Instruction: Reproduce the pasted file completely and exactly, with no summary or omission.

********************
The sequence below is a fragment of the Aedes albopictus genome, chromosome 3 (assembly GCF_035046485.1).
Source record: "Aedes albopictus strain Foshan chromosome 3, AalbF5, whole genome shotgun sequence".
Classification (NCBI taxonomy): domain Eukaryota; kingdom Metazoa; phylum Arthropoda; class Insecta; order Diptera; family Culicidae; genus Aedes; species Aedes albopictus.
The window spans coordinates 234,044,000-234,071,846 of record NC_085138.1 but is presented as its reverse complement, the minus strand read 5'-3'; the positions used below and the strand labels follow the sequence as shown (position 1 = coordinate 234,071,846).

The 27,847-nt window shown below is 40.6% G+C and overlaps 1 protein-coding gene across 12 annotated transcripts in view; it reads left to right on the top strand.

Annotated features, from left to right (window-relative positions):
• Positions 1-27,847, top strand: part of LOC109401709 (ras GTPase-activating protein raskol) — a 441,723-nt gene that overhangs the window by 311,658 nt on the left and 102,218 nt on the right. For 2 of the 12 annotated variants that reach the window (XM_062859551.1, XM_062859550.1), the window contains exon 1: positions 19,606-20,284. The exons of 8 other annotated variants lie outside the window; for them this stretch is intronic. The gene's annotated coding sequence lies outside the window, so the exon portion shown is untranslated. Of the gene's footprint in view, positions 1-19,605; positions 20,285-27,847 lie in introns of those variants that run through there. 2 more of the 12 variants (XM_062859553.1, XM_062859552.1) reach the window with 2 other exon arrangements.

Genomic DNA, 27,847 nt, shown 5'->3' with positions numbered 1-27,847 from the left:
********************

The sequence below is a fragment of the Aedes albopictus genome, chromosome 3 (assembly GCF_035046485.1).
Source record: "Aedes albopictus strain Foshan chromosome 3, AalbF5, whole genome shotgun sequence".
Classification (NCBI taxonomy): domain Eukaryota; kingdom Metazoa; phylum Arthropoda; class Insecta; order Diptera; family Culicidae; genus Aedes; species Aedes albopictus.
The window spans coordinates 234,044,000-234,071,846 of record NC_085138.1 but is presented as its reverse complement, the minus strand read 5'-3'; the positions used below and the strand labels follow the sequence as shown (position 1 = coordinate 234,071,846).

The 27,847-nt window shown below is 40.6% G+C and overlaps 1 protein-coding gene across 12 annotated transcripts in view; it reads left to right on the top strand.

Annotated features, from left to right (window-relative positions):
• Positions 1-27,847, top strand: part of LOC109401709 (ras GTPase-activating protein raskol) — a 441,723-nt gene that overhangs the window by 311,658 nt on the left and 102,218 nt on the right. For 2 of the 12 annotated variants that reach the window (XM_062859551.1, XM_062859550.1), the window contains exon 1: positions 19,606-20,284. The exons of 8 other annotated variants lie outside the window; for them this stretch is intronic. The gene's annotated coding sequence lies outside the window, so the exon portion shown is untranslated. Of the gene's footprint in view, positions 1-19,605; positions 20,285-27,847 lie in introns of those variants that run through there. 2 more of the 12 variants (XM_062859553.1, XM_062859552.1) reach the window with 2 other exon arrangements.

Genomic DNA, 27,847 nt, shown 5'->3' with positions numbered 1-27,847 from the left: